RecommendationOffer stereoscopic slit lamp biomicroscopic examination of the optic nerve head to all people with COAG, who are suspected of having COAG or who have OHT at monitoring assessments.
Relative values of different outcomesThe GDG considered that finding optic disc abnormalities due to glaucoma using visualisation of morphological features of glaucomatous optic disc damage was the most important outcome, though finding an abnormal appearance of the disc is not useful in isolation from other tests.
Trade off between clinical benefits and harmsThe GDG considered bio-microscopic slit lamp examination to be the most important part of the assessment of the optic nerve. The GDG also considered that routinely using stereophotography with bio-microscopic slit lamp examination is not always practical in the clinical setting. Therefore, biomicroscopic slit lamp examination is recommended. The requirement for an optic disc image is made in a separate recommendation and is only required at baseline and when there is a suggestion of change. Stereophotography is useful for keeping a visual record of the optic disc at a given point in time but other imaging techniques can be used for this purpose.
Economic considerationsStereoscopic slit lamp biomicroscopy is less costly and it is the accepted clinical standard. Other methods (e.g. experts comparing serial stereo disc photographs) are more accurate but impractical for routine use in the NHS. There was no evidence that alternative disc imaging techniques result in better patient outcomes. It was the opinion of the GDG that this is the most accurate method among the practical ones. Furthermore the cost of the slit lamp could have been omitted from the economic analysis as this equipment is already adopted for the IOP measurement (see recommendation 4). Adding stereophotography to slit lamp examinations generates more costs with no evidence that provides any added value.
Quality of evidenceThere was a lack of evidence investigating the diagnostic accuracy of other optic disc imaging techniques against the reference standard.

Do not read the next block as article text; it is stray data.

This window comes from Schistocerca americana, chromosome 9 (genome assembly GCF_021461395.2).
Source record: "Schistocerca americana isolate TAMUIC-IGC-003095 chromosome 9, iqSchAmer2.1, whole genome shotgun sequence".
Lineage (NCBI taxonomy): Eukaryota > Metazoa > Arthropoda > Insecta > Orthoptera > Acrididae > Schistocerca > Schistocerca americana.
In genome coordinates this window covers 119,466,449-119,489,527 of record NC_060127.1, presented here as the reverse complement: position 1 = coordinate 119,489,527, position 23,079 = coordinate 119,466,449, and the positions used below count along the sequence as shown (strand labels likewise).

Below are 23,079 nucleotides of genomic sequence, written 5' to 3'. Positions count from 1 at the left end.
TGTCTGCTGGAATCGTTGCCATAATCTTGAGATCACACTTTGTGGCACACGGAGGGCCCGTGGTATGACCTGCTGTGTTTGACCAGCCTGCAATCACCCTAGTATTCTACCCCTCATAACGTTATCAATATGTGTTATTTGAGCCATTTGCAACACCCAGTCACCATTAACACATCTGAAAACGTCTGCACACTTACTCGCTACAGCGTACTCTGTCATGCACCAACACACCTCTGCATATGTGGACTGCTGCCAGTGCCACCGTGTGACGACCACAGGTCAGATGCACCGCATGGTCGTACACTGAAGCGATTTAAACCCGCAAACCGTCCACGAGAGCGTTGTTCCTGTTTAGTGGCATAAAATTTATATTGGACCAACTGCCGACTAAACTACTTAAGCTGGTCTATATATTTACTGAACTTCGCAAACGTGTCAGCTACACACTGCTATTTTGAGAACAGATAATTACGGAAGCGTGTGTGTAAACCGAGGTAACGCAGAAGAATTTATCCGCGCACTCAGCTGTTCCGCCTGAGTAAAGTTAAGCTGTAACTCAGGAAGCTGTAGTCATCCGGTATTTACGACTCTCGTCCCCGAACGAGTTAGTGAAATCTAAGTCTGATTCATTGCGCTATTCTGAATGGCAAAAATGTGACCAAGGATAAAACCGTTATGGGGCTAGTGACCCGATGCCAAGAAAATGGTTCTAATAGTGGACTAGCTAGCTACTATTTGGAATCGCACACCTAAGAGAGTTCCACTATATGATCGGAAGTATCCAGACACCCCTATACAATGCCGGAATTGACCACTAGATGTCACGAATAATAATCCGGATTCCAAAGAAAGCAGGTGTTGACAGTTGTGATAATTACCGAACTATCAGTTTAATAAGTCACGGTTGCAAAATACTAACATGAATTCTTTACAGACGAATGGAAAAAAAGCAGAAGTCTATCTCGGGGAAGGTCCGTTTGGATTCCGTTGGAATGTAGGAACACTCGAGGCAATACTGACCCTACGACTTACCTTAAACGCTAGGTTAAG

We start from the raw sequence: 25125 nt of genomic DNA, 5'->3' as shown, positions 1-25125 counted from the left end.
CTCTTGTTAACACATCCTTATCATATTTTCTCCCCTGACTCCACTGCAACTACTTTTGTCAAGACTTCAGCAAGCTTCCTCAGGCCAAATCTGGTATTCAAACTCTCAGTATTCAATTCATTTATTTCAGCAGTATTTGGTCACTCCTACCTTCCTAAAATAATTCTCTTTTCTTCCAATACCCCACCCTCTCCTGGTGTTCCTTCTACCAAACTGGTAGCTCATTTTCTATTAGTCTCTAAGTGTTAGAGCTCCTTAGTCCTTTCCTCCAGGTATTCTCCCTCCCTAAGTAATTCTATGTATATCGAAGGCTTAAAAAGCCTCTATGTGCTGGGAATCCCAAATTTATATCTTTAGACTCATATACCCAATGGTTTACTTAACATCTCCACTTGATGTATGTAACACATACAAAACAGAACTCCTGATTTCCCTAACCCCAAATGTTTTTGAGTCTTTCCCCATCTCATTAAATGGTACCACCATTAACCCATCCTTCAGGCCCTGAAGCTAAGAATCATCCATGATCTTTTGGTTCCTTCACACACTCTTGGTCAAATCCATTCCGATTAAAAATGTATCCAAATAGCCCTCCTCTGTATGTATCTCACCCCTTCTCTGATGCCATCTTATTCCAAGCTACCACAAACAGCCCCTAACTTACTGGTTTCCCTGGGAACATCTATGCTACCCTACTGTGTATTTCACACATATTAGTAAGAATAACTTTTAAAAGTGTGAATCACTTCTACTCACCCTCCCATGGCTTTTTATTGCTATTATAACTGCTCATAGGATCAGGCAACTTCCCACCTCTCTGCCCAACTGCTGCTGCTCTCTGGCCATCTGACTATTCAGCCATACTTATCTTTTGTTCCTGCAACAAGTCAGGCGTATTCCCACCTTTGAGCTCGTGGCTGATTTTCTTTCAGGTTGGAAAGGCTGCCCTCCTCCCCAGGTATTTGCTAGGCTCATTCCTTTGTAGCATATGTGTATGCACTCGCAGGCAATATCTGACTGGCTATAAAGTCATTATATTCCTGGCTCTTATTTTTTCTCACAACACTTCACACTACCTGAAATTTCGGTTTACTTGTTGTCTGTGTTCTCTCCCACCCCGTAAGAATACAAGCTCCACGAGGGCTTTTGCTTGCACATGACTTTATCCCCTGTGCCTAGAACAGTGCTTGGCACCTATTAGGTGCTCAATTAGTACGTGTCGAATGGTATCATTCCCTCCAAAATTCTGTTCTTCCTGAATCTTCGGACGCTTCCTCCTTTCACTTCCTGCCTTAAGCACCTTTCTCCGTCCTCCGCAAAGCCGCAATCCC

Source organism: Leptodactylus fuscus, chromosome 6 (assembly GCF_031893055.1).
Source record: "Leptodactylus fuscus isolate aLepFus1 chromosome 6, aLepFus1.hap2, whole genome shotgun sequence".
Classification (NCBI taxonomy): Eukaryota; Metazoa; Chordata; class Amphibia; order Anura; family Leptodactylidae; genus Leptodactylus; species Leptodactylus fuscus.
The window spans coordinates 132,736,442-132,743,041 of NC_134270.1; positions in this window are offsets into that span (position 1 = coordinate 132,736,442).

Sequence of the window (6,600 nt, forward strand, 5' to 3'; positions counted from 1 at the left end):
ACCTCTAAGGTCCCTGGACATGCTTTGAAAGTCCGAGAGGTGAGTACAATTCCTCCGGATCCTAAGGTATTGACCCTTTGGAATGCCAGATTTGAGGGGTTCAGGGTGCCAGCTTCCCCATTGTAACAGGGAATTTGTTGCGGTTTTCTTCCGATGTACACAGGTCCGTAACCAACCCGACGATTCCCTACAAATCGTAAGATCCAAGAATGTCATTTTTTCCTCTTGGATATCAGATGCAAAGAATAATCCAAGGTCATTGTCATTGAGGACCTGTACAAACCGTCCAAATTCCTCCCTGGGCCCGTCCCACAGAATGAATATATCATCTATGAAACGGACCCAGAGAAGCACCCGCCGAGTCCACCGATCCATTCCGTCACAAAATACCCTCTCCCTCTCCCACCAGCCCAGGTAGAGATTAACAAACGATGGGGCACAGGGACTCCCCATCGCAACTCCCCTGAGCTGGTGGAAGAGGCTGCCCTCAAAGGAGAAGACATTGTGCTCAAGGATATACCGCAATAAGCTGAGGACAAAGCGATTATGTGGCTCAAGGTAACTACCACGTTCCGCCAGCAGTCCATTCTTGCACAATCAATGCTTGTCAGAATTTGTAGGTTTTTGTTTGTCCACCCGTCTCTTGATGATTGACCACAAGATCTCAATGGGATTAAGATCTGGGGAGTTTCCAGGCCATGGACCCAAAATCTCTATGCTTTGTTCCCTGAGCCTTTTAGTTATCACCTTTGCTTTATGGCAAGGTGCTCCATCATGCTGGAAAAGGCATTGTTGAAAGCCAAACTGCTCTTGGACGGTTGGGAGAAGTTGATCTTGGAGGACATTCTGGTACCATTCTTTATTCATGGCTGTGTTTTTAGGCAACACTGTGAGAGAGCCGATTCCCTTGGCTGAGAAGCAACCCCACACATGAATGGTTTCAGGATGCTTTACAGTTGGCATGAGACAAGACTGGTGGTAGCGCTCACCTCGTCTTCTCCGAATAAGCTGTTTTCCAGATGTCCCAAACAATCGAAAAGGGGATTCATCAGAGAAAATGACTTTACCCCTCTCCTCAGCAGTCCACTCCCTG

The economic evidence has serious limitations and direct applicability.
Other considerationsPatient views. Patients should be alerted to possible consequences of having their pupils dilated. Dilatation for optic disc examination may be required which may affect a patient’s ability to drive afterwards. Obtaining accurate information outweighs the minor inconvenience caused by pupil dilatation. Requirement of a stereo photograph as well as slit lamp examination may impact on patient time at the clinic.
Alternative tests. Optical coherence tomography requires pupil dilatation. Scanning laser polarimetry and Heidelberg retina tomography usually do not require dilatation though this may be needed for certain patients. There may be a role for these technologies in detection of progressive change through sequential monitoring but evidence is as yet inadequate to support a recommendation in this regard.

From: 5, Monitoring of patients with ocular hypertension, chronic open angle glaucoma and suspected chronic open angle glaucoma

Cover of Glaucoma
Glaucoma: Diagnosis and Management of Chronic Open Angle Glaucoma and Ocular Hypertension.
NICE Clinical Guidelines, No. 85.
National Collaborating Centre for Acute Care (UK).
Copyright © 2009, National Collaborating Centre for Acute Care.

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